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Improving ROS-Industrial motion on an Industrial Robot (Implementation Notes)

Description: This tutorial gives some background information and hint/tips/tricks to achieve faster and smoother motion when using ROS-Industrial

Tutorial Level: ADVANCED


This goal of this tutorial is to provide background information on industrial robot motion and explain motion related issues that arise when using ROS-Industrial. There are several tips/tricks to improving motion in general on an industrial robotic platform. This tutorial aims to describe the tradeoffs that are a result of improving certain motion parameters. This tutorial is written from a general point of view. Every robot/controller is different, it's up to the user to experiment and find the right set of motion tweaks that meet their needs.


Industrial Robot Motion Limitations

In general,most industrial robot platforms employ some sort of look-ahead logic when it comes to motion. By looking ahead to upcoming motion commonds, the robot controller can smooth trajectories between commands. The amount of look ahead varies by robot and can include aspects such as move distance or speed, but in the simplest terms can be thought of as a fixed number of moves. The benefit of look ahead is smooth, desirable, motion. A side effect of look ahead is that the robot controller assumes the last look ahead point will be the last executed motion. This means that the robot is always prepared to stop at the last look ahead point and therefore limits it's speed appropriately. For sparse waypoints (as is the case for traditional robot waypoints), this works well. However, for dense waypoints (as is traditionally generated from ROS), the resulting motion is much slower than desired because the controller is assuming a motion stop is very close (Note: this assumes a fixed look ahead based on number of waypoints). While we don't know all the details of different vendor look-ahead functions, the behavior seems to indicate a fixed number of look ahead moves.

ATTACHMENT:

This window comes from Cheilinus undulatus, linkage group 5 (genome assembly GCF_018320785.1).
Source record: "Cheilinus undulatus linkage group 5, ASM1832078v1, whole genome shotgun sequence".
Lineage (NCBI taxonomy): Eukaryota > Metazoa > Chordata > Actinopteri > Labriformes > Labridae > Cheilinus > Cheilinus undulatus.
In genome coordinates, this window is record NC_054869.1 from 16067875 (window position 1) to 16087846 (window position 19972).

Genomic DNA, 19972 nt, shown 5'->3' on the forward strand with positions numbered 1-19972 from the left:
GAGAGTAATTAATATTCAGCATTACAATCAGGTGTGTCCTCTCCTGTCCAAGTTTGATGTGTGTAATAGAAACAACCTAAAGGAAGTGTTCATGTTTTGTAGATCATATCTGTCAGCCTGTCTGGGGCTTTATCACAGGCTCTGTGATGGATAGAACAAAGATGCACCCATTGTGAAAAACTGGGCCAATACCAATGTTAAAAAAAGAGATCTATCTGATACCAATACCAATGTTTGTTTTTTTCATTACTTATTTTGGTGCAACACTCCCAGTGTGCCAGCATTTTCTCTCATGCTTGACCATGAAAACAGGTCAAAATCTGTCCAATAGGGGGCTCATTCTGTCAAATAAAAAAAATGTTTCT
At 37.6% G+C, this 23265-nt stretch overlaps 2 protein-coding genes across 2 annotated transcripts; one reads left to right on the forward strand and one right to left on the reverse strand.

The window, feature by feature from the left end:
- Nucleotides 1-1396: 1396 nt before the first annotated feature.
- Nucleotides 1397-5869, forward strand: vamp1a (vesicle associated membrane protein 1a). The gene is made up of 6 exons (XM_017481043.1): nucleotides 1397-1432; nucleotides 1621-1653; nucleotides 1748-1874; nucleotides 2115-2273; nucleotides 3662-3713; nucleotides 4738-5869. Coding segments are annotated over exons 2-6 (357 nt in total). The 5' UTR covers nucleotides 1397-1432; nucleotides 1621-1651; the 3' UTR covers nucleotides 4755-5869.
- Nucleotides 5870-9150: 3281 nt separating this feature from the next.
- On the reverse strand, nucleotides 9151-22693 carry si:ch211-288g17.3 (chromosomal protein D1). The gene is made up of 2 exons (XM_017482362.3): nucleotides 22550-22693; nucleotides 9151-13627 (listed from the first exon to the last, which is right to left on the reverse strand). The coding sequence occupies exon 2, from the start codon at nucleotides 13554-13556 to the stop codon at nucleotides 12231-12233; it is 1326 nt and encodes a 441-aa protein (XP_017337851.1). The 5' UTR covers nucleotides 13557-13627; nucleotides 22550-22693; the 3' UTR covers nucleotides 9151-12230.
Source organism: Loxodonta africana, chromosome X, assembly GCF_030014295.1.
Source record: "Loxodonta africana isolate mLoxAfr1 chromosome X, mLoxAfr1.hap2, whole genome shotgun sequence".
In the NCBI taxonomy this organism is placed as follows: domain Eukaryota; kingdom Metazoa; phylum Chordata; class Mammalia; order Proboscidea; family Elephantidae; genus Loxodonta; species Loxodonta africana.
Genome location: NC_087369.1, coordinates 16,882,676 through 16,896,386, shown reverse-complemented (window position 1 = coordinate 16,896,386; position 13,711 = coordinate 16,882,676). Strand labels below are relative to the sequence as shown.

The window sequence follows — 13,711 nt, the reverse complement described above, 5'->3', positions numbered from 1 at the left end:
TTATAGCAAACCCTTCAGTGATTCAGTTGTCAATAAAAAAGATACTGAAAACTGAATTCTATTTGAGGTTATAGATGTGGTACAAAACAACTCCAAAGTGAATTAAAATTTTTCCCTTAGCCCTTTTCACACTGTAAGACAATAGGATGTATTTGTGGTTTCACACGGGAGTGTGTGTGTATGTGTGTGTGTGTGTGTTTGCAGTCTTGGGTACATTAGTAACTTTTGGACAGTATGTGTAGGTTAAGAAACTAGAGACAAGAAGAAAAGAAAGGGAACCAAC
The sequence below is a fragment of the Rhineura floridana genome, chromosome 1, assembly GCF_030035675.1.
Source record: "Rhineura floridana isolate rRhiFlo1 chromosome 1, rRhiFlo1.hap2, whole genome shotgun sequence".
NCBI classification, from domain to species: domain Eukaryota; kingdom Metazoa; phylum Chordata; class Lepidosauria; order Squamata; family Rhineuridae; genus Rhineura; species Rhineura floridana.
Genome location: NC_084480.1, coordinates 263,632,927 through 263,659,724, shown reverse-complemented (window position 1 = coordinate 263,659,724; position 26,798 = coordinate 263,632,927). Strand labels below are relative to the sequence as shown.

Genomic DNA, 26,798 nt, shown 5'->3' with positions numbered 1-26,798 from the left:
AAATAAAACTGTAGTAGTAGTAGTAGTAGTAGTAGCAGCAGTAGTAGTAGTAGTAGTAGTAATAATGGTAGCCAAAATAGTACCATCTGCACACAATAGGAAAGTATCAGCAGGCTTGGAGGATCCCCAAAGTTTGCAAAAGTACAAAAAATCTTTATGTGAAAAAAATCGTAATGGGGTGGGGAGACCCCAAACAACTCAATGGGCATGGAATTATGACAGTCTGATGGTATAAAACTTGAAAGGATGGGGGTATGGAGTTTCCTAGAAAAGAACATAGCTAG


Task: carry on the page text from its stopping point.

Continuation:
Improving Motion

Improving motion can depend on your particular application. In general there is a tradoff between accuracy of path and speed of path (Note: repeatability is different from accuracy, repeatability of robot motion (same waypoints) is extremely high in almost all cases). Some applications require a robot follow the desired path as closely as possible(high accuracy), but as a result must limit the speed of motion. The opposite is also true, high speed paths will not have high path accuracy. Keep this in mind when considering possible tweaks to "improving" motion.

Default ROS-Industrial Motion

By default, the motion that is generated with a standard ROS-Industrial arm navigation package and driver is slow, but accurate (i.e. tries to achieve waypoints with a minimal ammount of error). The main reason for this is to protect users from damaging equipment or injuring themselves when using ROS-Industrial for the first time and to follow, as closely as possible, the desired trajectory planned within ROS.

Increasing Motion Accuracy

As discussed, by default ROS-Industrial motion is pretty accurate, but there are some simple changes that can be made to increase accuracy (at the expense of motion speed/smoothess).

Increasing Motion Speed/Smoothness

The process to increase motion speed is the opposite of increasing motion accuracy (as might be expected).

Motion Zone Parameters

In most robot drivers, the motion command is given in the native robot language. Every motion command has some sort of zone/smoothness parameter that describes how close the robot. These parameters vary in all sorts of way, but ultimatley they have some affect on how closely the robot tries to achieve the desired waypoint. Decreasing the zone increases accuracy, but reduces path speed and smoothness. Increasing the zone decreases accuracy, but increases path speed and smoothness. The following sections outline in how and where to adjust the zone parameters. NOTE: The info is provided in a somewhat generic manor so that users can find the right location in each driver if and when the robot driver changes.